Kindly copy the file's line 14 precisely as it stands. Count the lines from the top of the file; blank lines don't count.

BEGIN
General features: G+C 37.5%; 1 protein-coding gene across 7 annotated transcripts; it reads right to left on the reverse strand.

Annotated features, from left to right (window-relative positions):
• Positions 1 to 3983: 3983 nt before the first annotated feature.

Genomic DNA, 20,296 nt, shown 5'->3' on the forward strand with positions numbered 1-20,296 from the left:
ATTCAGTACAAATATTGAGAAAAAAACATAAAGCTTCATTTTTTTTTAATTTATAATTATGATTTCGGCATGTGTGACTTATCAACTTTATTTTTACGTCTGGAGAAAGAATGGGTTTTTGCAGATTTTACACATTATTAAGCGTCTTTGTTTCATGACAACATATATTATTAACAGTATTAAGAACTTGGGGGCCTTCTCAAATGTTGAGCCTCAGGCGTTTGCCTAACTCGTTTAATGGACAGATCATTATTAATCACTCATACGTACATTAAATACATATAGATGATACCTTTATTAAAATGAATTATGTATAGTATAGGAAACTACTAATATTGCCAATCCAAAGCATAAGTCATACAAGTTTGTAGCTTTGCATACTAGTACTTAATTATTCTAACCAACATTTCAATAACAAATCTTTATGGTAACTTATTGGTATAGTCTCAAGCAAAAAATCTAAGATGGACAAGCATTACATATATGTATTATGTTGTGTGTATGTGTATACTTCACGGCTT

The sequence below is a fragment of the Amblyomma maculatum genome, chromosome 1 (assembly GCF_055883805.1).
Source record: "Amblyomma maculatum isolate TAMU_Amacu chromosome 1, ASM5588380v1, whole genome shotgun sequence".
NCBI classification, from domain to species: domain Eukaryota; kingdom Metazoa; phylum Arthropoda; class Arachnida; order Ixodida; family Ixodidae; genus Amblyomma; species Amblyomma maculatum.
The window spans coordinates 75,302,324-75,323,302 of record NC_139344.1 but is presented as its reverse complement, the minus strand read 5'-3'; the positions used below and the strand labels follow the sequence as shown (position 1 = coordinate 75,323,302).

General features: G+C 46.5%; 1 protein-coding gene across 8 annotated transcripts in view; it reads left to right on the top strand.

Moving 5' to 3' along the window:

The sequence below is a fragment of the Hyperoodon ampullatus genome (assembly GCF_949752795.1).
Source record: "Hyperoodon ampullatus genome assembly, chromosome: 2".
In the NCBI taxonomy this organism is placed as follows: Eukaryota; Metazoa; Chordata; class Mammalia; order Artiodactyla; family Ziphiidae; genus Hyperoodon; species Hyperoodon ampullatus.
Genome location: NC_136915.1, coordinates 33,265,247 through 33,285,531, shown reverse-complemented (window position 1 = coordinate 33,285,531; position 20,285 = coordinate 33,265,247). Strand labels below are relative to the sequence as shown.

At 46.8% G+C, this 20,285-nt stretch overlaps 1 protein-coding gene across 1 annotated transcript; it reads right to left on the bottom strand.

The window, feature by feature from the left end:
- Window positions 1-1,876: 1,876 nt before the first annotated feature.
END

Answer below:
In the NCBI taxonomy this organism is placed as follows: Eukaryota; Metazoa; Chordata; class Mammalia; order Artiodactyla; family Ziphiidae; genus Hyperoodon; species Hyperoodon ampullatus.